As he says on his website https://www.lewybodyandme.com/ “I’m determined to die laughing.”

He is survived by partner Judith, daughter Jo (production manager), sons Chris (sound recordist) and Trent, and stepson Jock.


Howard Taylor

Garth Maxwell and Rex Pilgrim

Garth Maxwell and Rex Pilgrim (right) during the shoot for When Love Comes. Photo credit Michele Fantl

By Garth Maxwell

I’m a filmmaker and director who has worked in New Zealand and Australia, and I was a close friend and collaborator with Rex Pilgrim, who died unexpectedly in Brisbane recently, in early September. I met Rex when he was working the accounts for James Wallace, who produced an early gay film of mine Beyond Gravity, and I found in Rex a sharp-witted, artistically minded activist spirit of just the kind I sought, for co-writing further projects. Subsequently Rex contributed to Jack Be Nimble, which made a savage splash as a covertly-queer dark fable of NZ horror, and to When Love Comes, written by myself, Rex, and Peter Wells, a film that looks at a creative cross-generational community of musicians and lovers, gay and straight.

Further efforts to make work together were frustrated by a range of issues, mainly the sheer cost of making films and especially the lower kinds of budgets available to gay-themed works, as compared to the ambition of Rex’s ideas, evidenced on a project we attempted set in Spain under Franco, called The Last Beat of My Heart. The film had a moment in the sun when Mark Ordesky, then a scout for New Line Cinema before he became a producer on Jackson’s Lord of the Rings films, championed it, and we were talking to agents for some of Hollywood’s greatest including Daniel Day Lewis and indeed Madonna’s manager. But the moment passed, and the film never happened. Rex went on to do further drafts but it was not possible to regain that crazed overheated momentum, and I think the disappointment was something he felt acutely.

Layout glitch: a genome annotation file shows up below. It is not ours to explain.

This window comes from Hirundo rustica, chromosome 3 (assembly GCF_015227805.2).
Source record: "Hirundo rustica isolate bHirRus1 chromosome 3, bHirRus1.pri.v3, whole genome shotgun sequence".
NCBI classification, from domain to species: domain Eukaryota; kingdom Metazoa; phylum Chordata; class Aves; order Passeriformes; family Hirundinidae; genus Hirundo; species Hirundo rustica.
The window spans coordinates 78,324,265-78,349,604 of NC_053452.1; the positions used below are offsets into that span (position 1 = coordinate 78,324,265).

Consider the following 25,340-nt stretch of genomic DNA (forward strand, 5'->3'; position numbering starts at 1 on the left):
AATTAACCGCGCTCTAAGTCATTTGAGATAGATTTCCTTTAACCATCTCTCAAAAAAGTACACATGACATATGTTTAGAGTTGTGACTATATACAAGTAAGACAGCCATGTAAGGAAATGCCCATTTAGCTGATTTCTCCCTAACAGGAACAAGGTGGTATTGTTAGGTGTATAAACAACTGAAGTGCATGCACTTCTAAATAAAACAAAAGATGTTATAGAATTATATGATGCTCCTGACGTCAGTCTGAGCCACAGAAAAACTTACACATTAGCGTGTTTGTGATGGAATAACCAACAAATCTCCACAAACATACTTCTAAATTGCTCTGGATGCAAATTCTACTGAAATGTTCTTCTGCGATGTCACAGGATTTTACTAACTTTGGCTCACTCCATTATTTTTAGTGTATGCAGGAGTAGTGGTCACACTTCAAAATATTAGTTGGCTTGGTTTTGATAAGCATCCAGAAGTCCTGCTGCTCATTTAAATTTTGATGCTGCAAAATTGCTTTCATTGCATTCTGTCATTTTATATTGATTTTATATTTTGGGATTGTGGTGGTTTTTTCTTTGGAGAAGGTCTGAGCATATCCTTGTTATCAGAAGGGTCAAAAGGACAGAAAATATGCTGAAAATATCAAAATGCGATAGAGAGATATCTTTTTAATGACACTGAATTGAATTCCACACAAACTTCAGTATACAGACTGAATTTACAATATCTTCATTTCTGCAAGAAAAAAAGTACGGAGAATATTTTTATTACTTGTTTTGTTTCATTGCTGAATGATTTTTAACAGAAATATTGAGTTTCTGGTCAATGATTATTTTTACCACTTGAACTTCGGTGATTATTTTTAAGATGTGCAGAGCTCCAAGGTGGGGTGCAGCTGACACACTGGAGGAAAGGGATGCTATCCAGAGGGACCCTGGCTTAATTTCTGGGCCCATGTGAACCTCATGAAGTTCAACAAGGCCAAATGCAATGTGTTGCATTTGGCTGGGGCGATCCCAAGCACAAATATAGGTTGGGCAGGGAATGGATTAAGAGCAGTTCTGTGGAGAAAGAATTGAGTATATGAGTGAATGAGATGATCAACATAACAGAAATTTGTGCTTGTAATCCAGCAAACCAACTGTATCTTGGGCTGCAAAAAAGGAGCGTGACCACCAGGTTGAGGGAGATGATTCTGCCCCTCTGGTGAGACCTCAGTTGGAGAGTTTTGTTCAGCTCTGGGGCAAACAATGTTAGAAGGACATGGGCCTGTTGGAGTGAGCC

I miss him for his grasp of what could be made of the moment – the moment to say your piece – the moment to represent yourself and your own sexuality and culture – the moment to speak up and to use your own voice. For someone who was a lifelong reader and admirer of great writing, he had a special flair as an activist writer to say the difficult things, and to draw attention to the absurdity and the hypocrisy we pretended not to notice. His sense of humour was delightful, sharp, sometimes acid. The space left behind him will linger for a long long time, for there are few with as unique a footprint as my friend and cowriter Rex.


Peter Wells with Rex Pilgrim

Peter Wells with Rex Pilgrim, photo credit Michele Fantl

By Peter Wells

My name is Peter Wells and I am a NZ author and film-maker. I met Rex when I came back to NZ in the early 1980s and a friendship blossomed. I was attracted to his quick intelligence, his laugh and also a certain sardonic take on life. We went on to work together editing ‘Best Mates, an Anthology of Gay NZ Writing’ which appeared in 1997. We gathered up writing of gay male writers as far back as we could and as far forward as we could. We struck problems with a number of estates who refused permission. We returned the compliment by showing a blank page with the author’s name at the top. It said a lot. Auckland Museum refused to give us permission to use a beautiful archival photo of two men affectionately kissing on a boat. We went ahead and used it as a cover. As a reader said on Amazon’s Goodreads recently, ‘if you are into queer studies, this is an important book.’ I am retrospectively so proud of this book that Rex and I put together. Not only is it a beautiful object filled with illustrations but it is, in its own small way, a landmark publication.

So in this sad circumstance when someone’s life leaks away, the loss of his charm, his ability to laugh, to be pert and sharply to the point, I like to think that a part of Rex remains forever in this very beautiful and important book. He meant it, he told it, he edited it, he put it together and while he has so achingly gone, this book is a testament to his intelligence, his wit and his grit.